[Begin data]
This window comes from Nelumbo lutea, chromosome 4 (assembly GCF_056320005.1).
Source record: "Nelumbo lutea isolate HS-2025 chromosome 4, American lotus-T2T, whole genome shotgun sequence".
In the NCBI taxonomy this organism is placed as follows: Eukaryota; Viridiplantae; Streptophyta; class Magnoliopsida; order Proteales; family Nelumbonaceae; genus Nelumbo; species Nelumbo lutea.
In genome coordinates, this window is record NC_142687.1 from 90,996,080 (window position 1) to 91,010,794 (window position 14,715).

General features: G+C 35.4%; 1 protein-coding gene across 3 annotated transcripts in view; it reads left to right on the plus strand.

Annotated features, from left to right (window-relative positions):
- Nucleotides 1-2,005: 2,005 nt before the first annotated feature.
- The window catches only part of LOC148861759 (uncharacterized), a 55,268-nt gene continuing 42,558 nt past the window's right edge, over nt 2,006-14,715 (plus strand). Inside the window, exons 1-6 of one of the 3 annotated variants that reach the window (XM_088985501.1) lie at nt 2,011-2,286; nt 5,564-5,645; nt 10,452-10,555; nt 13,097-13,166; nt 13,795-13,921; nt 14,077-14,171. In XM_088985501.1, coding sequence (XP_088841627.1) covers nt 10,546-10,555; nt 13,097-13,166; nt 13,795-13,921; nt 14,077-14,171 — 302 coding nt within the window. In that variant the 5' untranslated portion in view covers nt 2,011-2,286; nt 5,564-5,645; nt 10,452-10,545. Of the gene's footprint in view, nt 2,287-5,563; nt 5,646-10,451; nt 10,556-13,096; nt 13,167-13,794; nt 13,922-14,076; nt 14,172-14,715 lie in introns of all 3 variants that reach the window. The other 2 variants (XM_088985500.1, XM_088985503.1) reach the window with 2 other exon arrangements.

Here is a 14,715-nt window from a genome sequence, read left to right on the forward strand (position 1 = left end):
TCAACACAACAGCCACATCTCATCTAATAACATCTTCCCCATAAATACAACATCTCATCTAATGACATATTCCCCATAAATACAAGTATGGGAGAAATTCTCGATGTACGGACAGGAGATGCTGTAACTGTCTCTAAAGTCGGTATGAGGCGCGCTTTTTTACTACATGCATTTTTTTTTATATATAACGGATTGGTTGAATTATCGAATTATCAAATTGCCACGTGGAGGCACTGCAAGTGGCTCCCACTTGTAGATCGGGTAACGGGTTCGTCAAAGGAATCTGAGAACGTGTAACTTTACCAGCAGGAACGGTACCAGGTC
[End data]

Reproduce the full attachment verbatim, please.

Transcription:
This window comes from Nelumbo lutea, chromosome 4 (assembly GCF_056320005.1).
Source record: "Nelumbo lutea isolate HS-2025 chromosome 4, American lotus-T2T, whole genome shotgun sequence".
In the NCBI taxonomy this organism is placed as follows: Eukaryota; Viridiplantae; Streptophyta; class Magnoliopsida; order Proteales; family Nelumbonaceae; genus Nelumbo; species Nelumbo lutea.
In genome coordinates, this window is record NC_142687.1 from 90,996,080 (window position 1) to 91,010,794 (window position 14,715).

General features: G+C 35.4%; 1 protein-coding gene across 3 annotated transcripts in view; it reads left to right on the plus strand.

Annotated features, from left to right (window-relative positions):
- Nucleotides 1-2,005: 2,005 nt before the first annotated feature.
- The window catches only part of LOC148861759 (uncharacterized), a 55,268-nt gene continuing 42,558 nt past the window's right edge, over nt 2,006-14,715 (plus strand). Inside the window, exons 1-6 of one of the 3 annotated variants that reach the window (XM_088985501.1) lie at nt 2,011-2,286; nt 5,564-5,645; nt 10,452-10,555; nt 13,097-13,166; nt 13,795-13,921; nt 14,077-14,171. In XM_088985501.1, coding sequence (XP_088841627.1) covers nt 10,546-10,555; nt 13,097-13,166; nt 13,795-13,921; nt 14,077-14,171 — 302 coding nt within the window. In that variant the 5' untranslated portion in view covers nt 2,011-2,286; nt 5,564-5,645; nt 10,452-10,545. Of the gene's footprint in view, nt 2,287-5,563; nt 5,646-10,451; nt 10,556-13,096; nt 13,167-13,794; nt 13,922-14,076; nt 14,172-14,715 lie in introns of all 3 variants that reach the window. The other 2 variants (XM_088985500.1, XM_088985503.1) reach the window with 2 other exon arrangements.

Here is a 14,715-nt window from a genome sequence, read left to right on the forward strand (position 1 = left end):
TCAACACAACAGCCACATCTCATCTAATAACATCTTCCCCATAAATACAACATCTCATCTAATGACATATTCCCCATAAATACAAGTATGGGAGAAATTCTCGATGTACGGACAGGAGATGCTGTAACTGTCTCTAAAGTCGGTATGAGGCGCGCTTTTTTACTACATGCATTTTTTTTTATATATAACGGATTGGTTGAATTATCGAATTATCAAATTGCCACGTGGAGGCACTGCAAGTGGCTCCCACTTGTAGATCGGGTAACGGGTTCGTCAAAGGAATCTGAGAACGTGTAACTTTACCAGCAGGAACGGTACCAGGTC